Winter and Smith turned a crew to preparing the murals for hanging. The preliminary work saw them coating the wall with a backing consisting of a mixture of white lead and varnish to a depth of one-eighth inch. This was then carefully smoothed, and the first canvas, "The Wilderness Road," carefully rolled onto the prepared surface. The mixture, on drying, sealed the mural to the wall. One ton of white lead was used before the seven canvases were secured. [17]

Murals two and three were positioned by Thursday evening. Although the structure was temporarily closed to visitors, members of the press given a sneak preview by Culbertson reported that these first murals changed "entirely the atmosphere of the memorial, transforming the coldness of the marble and stone, to a soft richness of beautiful blended colors." [18]

The last of the seven murals was hung on Thursday, the 13th, one day ahead of schedule. Contractor Steimel left the scaffolding in position until the end of the year to enable Winter and Smith to touch up the murals, to remove smudges that had appeared on them during handling, and to add certain "artistic touches of details intentionally omitted until after the paintings" were mounted to insure the best effects from lighting and the surroundings. After the colors had dried, the murals were shellacked. [19]

Senator Fess, chairman of the National Commission, reached Vincennes at noon on December 17, 1934, and accompanied by Dr. Coleman and Culbertson, inspected the murals. Fess was delighted with what he saw, and, in accordance with the recommendation of the Executive Committee, Winter received his final payment for the seven murals. [20]

B. The Clark, Gibault, and Vigo Statues

1. MacNeil's Statue of George Rogers Clark

The Executive Committee spent several sessions in the late summer and early autumn of 1930 discussing the merits of Charles Keck and Hermon A. MacNeil, the men recommended by Architect Hirons for consideration as sculptor for the memorial statue. Before making a decision as to whom to employ, it was determined by the group to hold a meeting in New York City in Hirons" office to examine their work and to inspect models. [21]

Two days, November 18 and 19, were spent by four members of the Executive Committee in New York City. The morning of the 18th was spent at the studio of Lee Lawrie, and the afternoon at Joseph Kiselewski's. At the latter, they saw Kiselewski's model of the memorial and grounds. On the 19th the group visited Keck's and MacNeil's studios. They chatted with the two artists and inspected models and studied photographs of their respective work. After returning to Indiana, the four men who had made the New York trip explained to other members of the Executive Committee the respective merits of Keck and MacNeil. It was determined at the December 1, 1930, meeting to employ MacNeil as sculptor for the proposed statuary. [22]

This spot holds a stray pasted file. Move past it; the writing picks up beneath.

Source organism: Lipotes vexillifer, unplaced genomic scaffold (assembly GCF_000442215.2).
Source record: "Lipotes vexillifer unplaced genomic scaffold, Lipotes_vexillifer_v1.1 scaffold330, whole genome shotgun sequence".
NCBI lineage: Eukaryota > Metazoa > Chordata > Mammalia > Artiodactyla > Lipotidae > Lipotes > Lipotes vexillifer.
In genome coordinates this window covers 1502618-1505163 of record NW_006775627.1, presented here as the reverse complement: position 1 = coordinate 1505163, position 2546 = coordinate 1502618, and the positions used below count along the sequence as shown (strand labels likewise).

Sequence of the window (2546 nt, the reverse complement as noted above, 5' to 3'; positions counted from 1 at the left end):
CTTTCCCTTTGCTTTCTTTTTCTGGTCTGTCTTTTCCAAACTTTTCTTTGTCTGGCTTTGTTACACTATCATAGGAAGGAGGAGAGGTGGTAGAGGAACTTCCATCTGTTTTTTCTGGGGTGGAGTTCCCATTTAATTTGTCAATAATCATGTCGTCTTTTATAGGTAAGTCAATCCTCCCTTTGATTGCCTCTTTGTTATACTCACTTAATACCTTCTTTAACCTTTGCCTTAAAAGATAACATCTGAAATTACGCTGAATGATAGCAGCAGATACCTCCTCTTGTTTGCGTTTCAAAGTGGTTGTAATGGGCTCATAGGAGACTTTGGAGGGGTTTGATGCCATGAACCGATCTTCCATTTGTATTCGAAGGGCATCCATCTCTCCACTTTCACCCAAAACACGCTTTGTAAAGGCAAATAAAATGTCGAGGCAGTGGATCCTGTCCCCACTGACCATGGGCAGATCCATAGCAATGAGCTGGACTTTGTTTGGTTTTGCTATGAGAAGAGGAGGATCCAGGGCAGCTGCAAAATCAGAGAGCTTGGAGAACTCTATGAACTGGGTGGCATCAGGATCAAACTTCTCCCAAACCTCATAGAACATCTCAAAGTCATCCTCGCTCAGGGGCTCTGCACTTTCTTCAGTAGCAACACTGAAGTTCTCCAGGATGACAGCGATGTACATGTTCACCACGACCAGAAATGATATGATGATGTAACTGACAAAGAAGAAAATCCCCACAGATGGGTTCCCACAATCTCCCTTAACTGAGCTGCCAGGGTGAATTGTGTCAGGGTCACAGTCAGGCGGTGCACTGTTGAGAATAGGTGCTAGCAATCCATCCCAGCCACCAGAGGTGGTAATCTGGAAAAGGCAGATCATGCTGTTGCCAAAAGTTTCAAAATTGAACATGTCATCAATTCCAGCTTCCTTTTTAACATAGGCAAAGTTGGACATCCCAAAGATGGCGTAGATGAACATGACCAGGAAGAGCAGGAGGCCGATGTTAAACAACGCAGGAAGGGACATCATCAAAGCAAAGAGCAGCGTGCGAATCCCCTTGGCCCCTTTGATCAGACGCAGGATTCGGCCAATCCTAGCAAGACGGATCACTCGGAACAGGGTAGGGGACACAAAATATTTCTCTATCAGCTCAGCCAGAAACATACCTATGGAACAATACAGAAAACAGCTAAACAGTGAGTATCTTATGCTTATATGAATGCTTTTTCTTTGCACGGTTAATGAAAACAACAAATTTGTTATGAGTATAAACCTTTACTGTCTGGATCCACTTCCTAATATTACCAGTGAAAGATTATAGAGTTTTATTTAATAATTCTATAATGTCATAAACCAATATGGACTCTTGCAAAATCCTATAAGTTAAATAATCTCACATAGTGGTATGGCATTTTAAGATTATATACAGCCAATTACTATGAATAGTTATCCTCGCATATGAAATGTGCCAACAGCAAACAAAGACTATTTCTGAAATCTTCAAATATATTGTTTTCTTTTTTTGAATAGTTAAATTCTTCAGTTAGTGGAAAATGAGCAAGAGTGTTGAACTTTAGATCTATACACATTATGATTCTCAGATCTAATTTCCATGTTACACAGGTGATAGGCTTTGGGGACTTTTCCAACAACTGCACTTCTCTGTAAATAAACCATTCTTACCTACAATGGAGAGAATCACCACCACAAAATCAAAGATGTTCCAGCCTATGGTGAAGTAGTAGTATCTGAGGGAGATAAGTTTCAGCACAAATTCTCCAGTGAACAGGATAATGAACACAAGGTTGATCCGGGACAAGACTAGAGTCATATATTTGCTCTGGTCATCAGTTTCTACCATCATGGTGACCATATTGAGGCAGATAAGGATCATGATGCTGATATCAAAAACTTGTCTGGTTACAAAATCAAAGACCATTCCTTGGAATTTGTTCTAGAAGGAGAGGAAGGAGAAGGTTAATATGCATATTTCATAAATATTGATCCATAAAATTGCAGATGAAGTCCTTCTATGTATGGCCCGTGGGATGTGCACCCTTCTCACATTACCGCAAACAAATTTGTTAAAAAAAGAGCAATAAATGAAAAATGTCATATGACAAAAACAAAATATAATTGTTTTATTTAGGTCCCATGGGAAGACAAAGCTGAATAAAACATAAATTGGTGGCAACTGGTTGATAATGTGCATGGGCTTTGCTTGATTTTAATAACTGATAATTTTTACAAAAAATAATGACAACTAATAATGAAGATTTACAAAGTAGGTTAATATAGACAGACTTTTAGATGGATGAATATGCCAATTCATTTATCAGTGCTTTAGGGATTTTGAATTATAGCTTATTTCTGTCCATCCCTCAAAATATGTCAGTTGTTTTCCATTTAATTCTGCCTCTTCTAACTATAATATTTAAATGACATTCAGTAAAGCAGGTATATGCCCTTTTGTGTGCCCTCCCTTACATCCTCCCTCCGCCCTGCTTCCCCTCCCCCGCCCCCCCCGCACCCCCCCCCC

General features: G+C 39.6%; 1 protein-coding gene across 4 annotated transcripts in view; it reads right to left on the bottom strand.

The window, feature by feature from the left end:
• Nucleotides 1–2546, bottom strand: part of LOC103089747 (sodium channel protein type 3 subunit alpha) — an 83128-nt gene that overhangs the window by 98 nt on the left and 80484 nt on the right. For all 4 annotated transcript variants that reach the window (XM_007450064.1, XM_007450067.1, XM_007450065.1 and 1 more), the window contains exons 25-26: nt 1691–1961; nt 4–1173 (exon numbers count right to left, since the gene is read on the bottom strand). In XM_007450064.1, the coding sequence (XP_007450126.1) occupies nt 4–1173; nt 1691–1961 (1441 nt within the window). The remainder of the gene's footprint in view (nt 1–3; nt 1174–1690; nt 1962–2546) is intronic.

In September 1931 the Executive Committee visited MacNeil's New York City studio. MacNeil showed them a clay model of a portrait statue of Clark, draped in a military cloak. Liking what they saw, the committee told him to "develop his subject." [23] Confronted by a shortage of funds, it was July 1933 before the committee was able to meet with MacNeil to decide upon the size of the Clark statue. [24]

MacNeil on September 3 showed the Executive Committee photographs of the model of the Clark statue he had prepared for the center of the memorial with a base of Formosa marble. The projected statue was discussed and a number of suggestions made, which MacNeil said would be considered. He told the committee that he would execute the statue, the base and subbase, bronze plaque, and marble flooring for $36,711.75. His proposal was accepted, with the provision that the statue be eight feet ten inches in height. [25]

MacNeil by March 1934 had finished his model. When he inspected it, Culbertson gave his approval. [26] The artist next made arrangements to have his work of art cast by the Roman Bronze Works. This was done in the autumn of 1934.

The statue, pedestal, and sculptor reached Vincennes in the first week of December. With Winter and his men at work hanging the murals, the memorial was closed, which would facilitate positioning the bronze Clark. On Tuesday, December 4, 1934, workmen from the Alabama Marble Company began placing the stone which would surround the bronze plaque to be set in the floor, and on the 6th they positioned the pedestal. The statue was placed on December 7. [27]

A critic who viewed the Clark bronze on the 8th was delighted with what he saw. He was glad that Clark was dressed in the uniform of a Continental officer, with his great cloak thrown carelessly around his shoulders, rather than in the "tattered nondescript uniform of the Indian fighter." Thus garbed, he gave the Midwest "a tone of culture." While their history had color and romance, it enhanced their appreciation to have "a conception" of Clark, above "the Daniel Boones who were great but not of his greatness. We like to think of him as a man who could sit down to a state dinner with the Washingtons and the Adamses and feel comfortable," the critic wrote. [28]